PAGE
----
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Difference between Body Dysmorphic Disorder and Anorexia

Difference between Body Dysmorphic Disorder and Anorexia

Body dysmorphic disorder (BDD) is a mental disorder that causes people to become obsessed with the idea that some aspect of their appearance is severely flawed. This obsession can lead to compulsive behaviours, such as excessive grooming or dieting, in an attempt to hide or fix the flaw. Anorexia nervosa is a serious eating disorder that causes people to obsessively lose weight, often due to a fear of becoming fat. While both BDD and anorexia nervosa involve negative thoughts about appearance, there are key differences between the two disorders.

What is Dysmorphic Disorder?

Dysmorphic disorder is a mental disorder that can cause individuals to believe that their physical appearance is radically different from their actual appearance. Individuals with dysmorphic disorder often have a distorted view of their own bodies, and they may spend a lot of time obsessing over their perceived flaws. The disorder can lead to significant distress and impair an individual’s ability to function in daily life. While the exact cause of dysmorphic disorder is unknown, it is believed to be linked to a combination of genetic and environmental factors. Treatment for dysmorphic disorder usually involves a combination of psychotherapy and medication. With treatment, many individuals are able to improve their quality of life.

What is Anorexia?

Anorexia nervosa, commonly referred to as simply anorexia, is an eating disorder characterized by self-starvation and excessive weight loss. People with anorexia generally have a distorted body image and see themselves as overweight even when they are significantly underweight. They may restrict their caloric intake by severely limiting the types and quantities of food they eat, exercising excessively, or purging calories through vomiting or laxative use. Anorexia can have dangerous health consequences, including organ damage, heart problems, and death. The exact cause of anorexia is unknown, but it is thought to be a combination of biological, psychological, and social factors. People with anorexia often have a history of trauma or abuse, low self-esteem, and perfectionism. Treatment for anorexia typically includes a combination of psychotherapy, nutritional counseling, and medication. With treatment, most people with anorexia recover from the disorder and go on to lead healthy lives.

Difference between Body Dysmorphic Disorder and Anorexia

Although body dysmorphic disorder (BDD) and anorexia share some features, they are two distinct conditions. People with BDD are fixated on a perceived flaw in their appearance that is not apparent to others, or is only slight. As a result, they may spend a great deal of time trying to hide the “defect” or seeking reassurance from others. They may also engage in compulsive behaviors such as skin picking or mirror checking. In contrast, people with anorexia have a distorted view of their own body weight and shape. Even when they are severely underweight, they see themselves as overweight. As a result, they may Restrict their food intake, obsessively count calories, and exercise excessively. While people with BDD may be preoccupied with their appearance, people with anorexia are preoccupied with weight and shape. Both conditions can cause significant distress and interfere with daily functioning. However, people with anorexia are at risk for more medical complications, including heart problems, bone loss, and electrolyte imbalances. Treatment for both conditions typically includes cognitive-behavioral therapy and medication.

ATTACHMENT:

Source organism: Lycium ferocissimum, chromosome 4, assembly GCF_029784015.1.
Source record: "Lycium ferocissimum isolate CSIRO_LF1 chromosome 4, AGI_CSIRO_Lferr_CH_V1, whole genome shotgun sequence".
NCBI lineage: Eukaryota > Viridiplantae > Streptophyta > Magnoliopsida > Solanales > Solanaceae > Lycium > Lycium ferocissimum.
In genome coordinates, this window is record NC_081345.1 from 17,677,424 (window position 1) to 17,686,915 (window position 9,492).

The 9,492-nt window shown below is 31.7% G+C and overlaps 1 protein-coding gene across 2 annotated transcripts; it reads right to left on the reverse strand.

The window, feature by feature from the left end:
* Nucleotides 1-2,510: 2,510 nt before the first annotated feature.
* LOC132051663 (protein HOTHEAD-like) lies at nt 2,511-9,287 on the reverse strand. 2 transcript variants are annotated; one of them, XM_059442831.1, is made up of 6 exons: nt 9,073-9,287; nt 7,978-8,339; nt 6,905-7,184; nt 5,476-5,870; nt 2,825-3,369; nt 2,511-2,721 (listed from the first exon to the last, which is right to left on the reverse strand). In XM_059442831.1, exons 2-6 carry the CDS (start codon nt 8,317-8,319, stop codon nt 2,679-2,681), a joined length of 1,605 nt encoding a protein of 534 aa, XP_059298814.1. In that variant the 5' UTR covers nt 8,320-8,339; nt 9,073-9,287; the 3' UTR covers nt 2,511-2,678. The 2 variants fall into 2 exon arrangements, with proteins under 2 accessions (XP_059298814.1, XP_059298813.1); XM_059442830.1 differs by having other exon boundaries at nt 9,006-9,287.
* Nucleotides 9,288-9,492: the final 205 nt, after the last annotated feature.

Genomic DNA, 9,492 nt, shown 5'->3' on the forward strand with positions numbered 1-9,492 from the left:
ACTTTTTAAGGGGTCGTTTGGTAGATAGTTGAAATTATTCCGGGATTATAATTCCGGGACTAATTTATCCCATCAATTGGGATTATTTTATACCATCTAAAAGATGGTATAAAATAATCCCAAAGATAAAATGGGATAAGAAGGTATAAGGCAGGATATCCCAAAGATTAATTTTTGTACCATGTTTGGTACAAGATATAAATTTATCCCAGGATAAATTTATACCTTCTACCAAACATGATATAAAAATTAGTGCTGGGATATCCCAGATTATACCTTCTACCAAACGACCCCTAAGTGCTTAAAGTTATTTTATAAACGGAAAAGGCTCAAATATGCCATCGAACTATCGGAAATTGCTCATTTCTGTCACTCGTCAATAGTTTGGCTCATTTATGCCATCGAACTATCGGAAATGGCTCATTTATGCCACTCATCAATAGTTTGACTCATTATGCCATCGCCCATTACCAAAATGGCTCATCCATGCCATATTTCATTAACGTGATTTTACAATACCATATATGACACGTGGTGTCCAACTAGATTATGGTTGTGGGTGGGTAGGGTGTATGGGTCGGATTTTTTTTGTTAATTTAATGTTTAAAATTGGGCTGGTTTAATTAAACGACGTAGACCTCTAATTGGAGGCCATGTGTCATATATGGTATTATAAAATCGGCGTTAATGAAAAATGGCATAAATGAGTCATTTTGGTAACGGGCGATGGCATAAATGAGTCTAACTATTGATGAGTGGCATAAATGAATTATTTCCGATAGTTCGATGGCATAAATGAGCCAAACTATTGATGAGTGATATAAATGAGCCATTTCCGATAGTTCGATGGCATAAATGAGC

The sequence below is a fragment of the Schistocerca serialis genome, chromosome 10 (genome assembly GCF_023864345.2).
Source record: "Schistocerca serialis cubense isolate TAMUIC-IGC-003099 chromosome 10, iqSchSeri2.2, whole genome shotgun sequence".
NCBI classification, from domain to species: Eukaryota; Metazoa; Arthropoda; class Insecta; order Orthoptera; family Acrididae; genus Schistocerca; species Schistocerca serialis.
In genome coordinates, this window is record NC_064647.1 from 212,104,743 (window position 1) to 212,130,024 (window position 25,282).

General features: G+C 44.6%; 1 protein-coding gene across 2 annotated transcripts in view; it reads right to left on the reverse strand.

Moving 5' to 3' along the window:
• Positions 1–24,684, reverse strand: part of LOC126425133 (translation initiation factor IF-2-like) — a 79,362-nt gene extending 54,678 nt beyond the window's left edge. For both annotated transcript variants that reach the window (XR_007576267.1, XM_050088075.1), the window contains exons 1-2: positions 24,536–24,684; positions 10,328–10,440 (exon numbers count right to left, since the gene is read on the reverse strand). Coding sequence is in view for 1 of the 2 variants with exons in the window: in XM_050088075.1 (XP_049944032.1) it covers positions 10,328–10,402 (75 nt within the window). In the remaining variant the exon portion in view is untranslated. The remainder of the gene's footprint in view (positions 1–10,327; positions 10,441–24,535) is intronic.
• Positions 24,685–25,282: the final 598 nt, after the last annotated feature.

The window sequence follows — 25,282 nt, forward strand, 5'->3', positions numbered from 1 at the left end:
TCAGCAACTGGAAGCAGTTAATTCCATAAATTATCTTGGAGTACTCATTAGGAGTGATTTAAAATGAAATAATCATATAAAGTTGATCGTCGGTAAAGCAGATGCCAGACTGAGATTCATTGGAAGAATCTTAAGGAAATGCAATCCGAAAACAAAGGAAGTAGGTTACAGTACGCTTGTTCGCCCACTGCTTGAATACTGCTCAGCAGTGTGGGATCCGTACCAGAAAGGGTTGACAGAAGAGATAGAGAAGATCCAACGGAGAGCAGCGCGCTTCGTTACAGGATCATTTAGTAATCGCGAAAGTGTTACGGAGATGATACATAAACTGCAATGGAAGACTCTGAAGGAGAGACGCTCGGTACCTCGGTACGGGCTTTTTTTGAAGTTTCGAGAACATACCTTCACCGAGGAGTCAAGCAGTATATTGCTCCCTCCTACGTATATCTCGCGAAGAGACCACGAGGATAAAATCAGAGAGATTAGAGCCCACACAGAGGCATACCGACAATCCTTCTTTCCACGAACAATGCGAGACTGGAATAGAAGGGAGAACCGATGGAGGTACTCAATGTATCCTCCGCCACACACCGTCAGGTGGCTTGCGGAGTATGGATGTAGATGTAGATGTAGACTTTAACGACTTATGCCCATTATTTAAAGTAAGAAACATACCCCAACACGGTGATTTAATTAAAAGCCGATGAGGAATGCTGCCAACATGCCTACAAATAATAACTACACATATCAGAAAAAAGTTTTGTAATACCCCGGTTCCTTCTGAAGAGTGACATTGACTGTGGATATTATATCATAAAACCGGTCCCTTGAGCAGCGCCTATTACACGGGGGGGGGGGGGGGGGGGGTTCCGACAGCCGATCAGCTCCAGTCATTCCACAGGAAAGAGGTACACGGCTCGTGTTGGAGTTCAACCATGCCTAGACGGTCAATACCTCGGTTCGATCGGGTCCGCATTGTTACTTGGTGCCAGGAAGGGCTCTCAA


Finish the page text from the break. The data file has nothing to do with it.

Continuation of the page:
Conclusion

Body dysmorphic disorder (BDD) and anorexia nervosa are two eating disorders that can have a serious impact on a person’s life. While they share some similarities, there are also key differences between the two conditions.  we will take a closer look at these differences.
-Body Dysmorphic Disorder: BDD is characterized by an excessive preoccupation with one or more perceived defects or flaws in appearance. These flaws may be minor or imagined, but to the person with BDD, they can seem incredibly significant. The condition often leads to intense feelings of shame, humiliation, and insecurity.
-Anorexia Nervosa: Anorexia nervosa is a type of eating.

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